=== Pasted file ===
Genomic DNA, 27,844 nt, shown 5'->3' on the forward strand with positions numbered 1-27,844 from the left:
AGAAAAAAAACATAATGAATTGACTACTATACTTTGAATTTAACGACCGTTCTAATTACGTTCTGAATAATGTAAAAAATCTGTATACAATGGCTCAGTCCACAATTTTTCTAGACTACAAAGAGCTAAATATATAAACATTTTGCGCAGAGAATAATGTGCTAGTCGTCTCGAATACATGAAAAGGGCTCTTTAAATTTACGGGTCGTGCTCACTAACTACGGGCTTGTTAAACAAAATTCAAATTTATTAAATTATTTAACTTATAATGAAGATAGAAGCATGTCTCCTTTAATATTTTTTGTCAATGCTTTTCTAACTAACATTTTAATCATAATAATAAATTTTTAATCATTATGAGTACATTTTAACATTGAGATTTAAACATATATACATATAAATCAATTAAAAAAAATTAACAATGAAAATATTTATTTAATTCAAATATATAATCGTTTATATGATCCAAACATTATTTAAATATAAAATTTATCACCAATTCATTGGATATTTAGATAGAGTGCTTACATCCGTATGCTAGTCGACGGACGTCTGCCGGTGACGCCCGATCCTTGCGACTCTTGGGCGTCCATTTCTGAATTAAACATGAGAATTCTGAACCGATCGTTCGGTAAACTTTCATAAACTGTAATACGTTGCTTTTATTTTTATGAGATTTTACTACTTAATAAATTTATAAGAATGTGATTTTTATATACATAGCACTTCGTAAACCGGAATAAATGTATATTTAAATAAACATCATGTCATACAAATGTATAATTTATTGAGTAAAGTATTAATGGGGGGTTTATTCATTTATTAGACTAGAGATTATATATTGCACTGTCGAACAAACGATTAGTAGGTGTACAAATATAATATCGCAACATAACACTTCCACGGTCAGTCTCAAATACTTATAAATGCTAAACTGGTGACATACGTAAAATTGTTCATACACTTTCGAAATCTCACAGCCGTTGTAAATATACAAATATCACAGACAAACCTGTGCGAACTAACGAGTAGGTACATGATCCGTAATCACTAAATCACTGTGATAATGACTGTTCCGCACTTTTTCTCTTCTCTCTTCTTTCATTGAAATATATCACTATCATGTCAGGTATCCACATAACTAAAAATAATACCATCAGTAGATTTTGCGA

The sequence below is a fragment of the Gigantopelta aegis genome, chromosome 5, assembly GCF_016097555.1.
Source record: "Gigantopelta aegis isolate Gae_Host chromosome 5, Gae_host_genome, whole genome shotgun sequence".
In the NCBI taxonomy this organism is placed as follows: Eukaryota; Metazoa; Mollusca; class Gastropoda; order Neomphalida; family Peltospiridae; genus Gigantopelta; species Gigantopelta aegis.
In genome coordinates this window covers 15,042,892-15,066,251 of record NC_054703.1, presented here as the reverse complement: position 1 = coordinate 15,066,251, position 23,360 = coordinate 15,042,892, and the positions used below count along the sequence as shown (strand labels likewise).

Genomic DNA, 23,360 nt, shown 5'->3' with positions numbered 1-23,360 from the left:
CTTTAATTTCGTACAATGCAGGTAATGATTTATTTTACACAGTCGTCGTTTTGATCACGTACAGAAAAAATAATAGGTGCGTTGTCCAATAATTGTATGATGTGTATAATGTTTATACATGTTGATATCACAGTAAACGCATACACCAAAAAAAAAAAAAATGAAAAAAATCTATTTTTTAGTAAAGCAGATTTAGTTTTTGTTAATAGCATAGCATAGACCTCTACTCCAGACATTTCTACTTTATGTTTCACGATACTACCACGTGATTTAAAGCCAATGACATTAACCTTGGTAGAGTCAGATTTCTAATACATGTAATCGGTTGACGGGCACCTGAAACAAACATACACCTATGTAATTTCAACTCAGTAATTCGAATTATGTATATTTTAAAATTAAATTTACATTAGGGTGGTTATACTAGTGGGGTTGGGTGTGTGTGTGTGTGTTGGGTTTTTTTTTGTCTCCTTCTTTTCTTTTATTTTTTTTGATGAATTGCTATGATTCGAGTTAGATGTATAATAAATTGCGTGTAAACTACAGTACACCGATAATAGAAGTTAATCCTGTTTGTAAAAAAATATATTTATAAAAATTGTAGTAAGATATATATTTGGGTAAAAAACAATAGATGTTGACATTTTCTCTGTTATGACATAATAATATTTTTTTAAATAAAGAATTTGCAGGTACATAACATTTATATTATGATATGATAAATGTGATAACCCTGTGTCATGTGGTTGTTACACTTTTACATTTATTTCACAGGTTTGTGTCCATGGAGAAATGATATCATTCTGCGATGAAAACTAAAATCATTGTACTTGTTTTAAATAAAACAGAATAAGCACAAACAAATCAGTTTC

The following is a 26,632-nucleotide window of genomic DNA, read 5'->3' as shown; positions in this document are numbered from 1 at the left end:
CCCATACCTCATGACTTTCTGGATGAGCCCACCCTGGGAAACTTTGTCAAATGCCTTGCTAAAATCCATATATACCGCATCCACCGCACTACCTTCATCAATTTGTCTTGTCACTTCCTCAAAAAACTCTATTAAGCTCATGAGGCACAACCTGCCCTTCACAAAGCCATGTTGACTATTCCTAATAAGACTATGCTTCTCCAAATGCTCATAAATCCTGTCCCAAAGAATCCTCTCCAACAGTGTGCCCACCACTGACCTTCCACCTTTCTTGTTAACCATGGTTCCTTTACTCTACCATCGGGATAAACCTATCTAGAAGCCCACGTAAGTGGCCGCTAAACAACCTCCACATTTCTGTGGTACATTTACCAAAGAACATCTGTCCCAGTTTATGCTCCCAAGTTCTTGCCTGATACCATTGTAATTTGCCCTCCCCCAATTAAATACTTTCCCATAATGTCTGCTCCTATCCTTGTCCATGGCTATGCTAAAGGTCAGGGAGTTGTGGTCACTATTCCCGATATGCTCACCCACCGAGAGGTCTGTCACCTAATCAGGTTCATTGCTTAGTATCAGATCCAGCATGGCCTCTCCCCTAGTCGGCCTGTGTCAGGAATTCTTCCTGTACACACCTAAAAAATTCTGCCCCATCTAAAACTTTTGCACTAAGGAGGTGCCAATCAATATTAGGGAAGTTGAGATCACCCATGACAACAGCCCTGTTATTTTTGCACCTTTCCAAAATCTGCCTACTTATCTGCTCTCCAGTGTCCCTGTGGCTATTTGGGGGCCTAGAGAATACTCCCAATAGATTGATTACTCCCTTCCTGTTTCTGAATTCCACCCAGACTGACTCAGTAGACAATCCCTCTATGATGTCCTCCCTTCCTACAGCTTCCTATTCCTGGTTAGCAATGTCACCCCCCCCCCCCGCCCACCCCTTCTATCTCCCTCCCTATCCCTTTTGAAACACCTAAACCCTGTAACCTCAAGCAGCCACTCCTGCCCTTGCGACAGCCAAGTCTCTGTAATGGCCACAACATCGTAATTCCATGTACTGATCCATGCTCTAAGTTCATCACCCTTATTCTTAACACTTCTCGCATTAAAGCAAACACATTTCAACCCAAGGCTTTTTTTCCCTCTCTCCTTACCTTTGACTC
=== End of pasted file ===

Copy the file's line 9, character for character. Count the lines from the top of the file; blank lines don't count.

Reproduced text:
The following is a 26,632-nucleotide window of genomic DNA, read 5'->3' as shown; positions in this document are numbered from 1 at the left end: